Such, however, was not the policy adopted, and the Conservatives
generally supported the Whig candidates. General Harrison was elected
President, receiving 234 out of 294 electoral votes. General Lewis Cass



28 • Mahlon Dicker son of New Jersey. [Jan.,

was then minister to Paris. Mr, Diclserson, who was warmly attached to
him, wrote him of the result and the future, November 19, 1840 :

"You will know before this reaches you that Van Ruren is defeated
horse and foot ; in fact, we are all swept by the board. Much fraud has
been practised by our opponents, and much money expended in buying
votes ; but all this will not account for the immense miajority against us.
* * * A majority of the people have decided against the measures of
the Administration, and we must submit."

" The calling of an extra session in i837was a mistake, and the attempt
to force down the Sub-Treasury Bill was a greater. The bill itself was
right enough, but the country was not prepared for it. It was known that
many of our leading men and members of Congress were opposed to it.
Blair undertook to whip them in, but instead of whipping in he whipped
out — of which we had the most decided proofs in 1838 — yet those who
deserted our ranks were considered as Federalists, not worthy of our atten-
tion, and the system of proscription was followed up with greater vigor
than ever, in ortler that the party might be made perfectly pure. It is
indeed made very pure, but inconveniently small."

He now proposes to his former colleague the policy for the future, the
leading feature of which was that General Cass should himself become a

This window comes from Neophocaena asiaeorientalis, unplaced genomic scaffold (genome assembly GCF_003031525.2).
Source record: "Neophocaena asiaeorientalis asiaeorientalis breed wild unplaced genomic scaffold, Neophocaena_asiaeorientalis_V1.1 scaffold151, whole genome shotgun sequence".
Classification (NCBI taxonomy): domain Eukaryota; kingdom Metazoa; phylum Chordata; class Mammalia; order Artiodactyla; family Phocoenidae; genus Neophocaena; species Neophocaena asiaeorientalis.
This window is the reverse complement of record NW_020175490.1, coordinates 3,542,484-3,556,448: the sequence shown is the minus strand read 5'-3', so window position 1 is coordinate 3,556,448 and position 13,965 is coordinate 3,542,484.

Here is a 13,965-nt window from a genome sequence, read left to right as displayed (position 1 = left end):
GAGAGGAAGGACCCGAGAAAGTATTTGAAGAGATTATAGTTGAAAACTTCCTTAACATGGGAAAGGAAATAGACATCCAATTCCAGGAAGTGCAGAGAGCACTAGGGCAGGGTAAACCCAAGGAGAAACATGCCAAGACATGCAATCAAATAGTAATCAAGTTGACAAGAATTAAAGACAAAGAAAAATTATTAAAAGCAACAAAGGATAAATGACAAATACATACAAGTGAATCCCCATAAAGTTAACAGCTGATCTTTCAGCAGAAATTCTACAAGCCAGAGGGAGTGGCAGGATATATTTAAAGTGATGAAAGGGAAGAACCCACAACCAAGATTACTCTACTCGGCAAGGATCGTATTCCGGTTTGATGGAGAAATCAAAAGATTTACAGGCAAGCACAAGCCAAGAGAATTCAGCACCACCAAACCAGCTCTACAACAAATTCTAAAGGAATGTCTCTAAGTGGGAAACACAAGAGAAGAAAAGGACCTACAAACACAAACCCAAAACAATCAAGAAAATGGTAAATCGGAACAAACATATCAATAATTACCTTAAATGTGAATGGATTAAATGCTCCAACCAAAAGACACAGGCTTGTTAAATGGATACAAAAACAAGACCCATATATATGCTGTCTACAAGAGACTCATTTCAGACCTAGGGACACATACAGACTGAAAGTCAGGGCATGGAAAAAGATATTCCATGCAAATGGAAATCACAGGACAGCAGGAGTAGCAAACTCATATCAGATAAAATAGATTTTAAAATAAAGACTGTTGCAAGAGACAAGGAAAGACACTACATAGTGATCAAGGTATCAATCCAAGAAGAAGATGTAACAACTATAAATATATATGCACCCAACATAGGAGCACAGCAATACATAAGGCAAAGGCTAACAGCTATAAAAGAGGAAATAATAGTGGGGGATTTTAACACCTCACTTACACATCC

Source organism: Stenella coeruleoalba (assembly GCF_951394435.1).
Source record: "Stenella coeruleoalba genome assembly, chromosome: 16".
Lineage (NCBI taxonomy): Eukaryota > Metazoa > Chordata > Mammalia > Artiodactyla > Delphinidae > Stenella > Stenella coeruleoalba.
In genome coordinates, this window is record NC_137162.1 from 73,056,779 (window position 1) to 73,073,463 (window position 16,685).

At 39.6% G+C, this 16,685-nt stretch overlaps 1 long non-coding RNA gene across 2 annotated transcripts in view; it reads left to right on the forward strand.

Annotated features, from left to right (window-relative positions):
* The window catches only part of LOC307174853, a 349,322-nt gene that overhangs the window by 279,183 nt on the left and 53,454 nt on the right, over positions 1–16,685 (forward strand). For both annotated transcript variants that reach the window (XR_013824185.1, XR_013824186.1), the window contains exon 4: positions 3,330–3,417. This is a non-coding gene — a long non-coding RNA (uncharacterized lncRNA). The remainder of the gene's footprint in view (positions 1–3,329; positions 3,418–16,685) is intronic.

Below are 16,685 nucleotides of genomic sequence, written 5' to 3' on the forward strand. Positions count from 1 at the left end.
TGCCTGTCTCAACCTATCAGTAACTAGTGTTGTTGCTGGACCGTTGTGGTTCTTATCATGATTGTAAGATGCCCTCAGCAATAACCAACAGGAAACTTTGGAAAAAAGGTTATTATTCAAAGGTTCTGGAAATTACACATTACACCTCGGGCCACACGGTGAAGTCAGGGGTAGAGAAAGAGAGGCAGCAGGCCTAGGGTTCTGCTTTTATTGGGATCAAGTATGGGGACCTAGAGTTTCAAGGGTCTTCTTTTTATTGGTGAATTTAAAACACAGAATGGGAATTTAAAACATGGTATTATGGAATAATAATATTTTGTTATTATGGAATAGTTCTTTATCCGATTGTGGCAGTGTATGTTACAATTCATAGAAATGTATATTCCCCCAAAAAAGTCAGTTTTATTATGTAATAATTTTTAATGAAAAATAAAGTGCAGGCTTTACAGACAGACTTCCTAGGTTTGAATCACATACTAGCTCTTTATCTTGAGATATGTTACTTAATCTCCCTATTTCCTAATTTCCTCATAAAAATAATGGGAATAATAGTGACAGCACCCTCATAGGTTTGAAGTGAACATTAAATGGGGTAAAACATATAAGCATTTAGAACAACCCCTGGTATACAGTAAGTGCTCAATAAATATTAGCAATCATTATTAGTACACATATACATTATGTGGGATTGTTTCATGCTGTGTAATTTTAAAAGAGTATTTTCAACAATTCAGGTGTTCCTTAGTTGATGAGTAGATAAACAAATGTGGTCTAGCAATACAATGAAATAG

candidate. "Before you left us," he writes, " I once mentioned to you
that had I your reputation, civil as well as military, I would push for the
Presidency — all which at that time you seemed to consider as an idle
speculation. The time has arrived, sooner than I anticipated, when you
will be called upon by the old feffersonian party to take your place at
their head as a candidate for the highest office in their gift. There is no
other man on whom we can rally."

He then predicted the return of the Conservatives from the Whig
party: "A large portion of those who have deserted our ranks have been
governed by honest motives, and will rejoice at the opportunitv of return-
ing to our party when they can do it without what they consider a sacri-
fice of principle."

In a letter to General Cass a year later he foreshadowed the failure of
the Whig administration. " The people," he says, " disapprove of much
that took place in '38, '39 and '40, inasmuch as they were not relieved of
their pecuniary distress." He does not scruple to impute this distress to
the want of a protective tariff, and to hold Henry Clay to account.

' ' When the people are in distress, " said he, ' ' they consider any change
for the better. No system of administration can be permanent unless the
country is prosperous, and in this there is some justice, as the prosperity